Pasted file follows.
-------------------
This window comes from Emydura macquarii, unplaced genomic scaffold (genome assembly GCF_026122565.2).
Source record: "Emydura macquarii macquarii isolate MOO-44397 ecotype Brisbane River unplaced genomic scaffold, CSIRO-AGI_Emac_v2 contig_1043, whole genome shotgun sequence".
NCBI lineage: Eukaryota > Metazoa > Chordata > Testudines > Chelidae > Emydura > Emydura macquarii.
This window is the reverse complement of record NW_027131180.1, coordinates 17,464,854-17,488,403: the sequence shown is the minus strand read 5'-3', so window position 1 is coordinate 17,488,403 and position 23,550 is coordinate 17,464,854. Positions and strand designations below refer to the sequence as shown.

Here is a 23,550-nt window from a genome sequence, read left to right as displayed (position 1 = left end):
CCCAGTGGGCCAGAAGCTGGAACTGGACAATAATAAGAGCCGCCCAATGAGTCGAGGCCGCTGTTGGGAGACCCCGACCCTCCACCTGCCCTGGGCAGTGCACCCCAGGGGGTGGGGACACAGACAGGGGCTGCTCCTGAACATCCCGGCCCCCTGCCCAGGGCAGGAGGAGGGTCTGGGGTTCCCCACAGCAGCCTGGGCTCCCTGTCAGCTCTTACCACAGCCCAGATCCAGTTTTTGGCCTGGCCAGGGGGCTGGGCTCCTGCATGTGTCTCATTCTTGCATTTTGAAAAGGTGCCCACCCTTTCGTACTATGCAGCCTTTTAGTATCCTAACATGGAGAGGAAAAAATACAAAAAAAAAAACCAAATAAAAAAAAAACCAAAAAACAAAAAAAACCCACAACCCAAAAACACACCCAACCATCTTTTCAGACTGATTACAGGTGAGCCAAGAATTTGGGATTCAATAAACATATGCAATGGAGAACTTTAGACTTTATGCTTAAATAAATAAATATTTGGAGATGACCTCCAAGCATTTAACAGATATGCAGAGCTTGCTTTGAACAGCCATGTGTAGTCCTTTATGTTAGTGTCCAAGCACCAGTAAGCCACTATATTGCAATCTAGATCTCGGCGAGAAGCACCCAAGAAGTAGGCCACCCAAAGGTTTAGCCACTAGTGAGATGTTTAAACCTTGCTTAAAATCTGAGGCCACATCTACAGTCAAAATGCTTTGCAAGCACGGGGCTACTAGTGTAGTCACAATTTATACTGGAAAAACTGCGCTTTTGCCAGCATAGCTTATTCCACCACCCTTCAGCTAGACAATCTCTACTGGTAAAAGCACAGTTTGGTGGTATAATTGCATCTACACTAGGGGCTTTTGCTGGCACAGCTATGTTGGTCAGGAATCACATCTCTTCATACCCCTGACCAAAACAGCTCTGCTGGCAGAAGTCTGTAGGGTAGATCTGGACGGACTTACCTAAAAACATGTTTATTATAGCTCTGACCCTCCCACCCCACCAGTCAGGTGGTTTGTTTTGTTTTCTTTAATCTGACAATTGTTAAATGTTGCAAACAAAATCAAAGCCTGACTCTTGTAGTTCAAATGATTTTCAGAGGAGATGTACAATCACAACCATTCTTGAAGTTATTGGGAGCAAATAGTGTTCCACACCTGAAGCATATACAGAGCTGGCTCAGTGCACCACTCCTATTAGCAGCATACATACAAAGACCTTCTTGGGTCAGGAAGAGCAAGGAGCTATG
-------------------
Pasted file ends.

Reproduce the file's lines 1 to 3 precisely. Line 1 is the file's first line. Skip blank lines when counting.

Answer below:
This window comes from Emydura macquarii, unplaced genomic scaffold (genome assembly GCF_026122565.2).
Source record: "Emydura macquarii macquarii isolate MOO-44397 ecotype Brisbane River unplaced genomic scaffold, CSIRO-AGI_Emac_v2 contig_1043, whole genome shotgun sequence".
NCBI lineage: Eukaryota > Metazoa > Chordata > Testudines > Chelidae > Emydura > Emydura macquarii.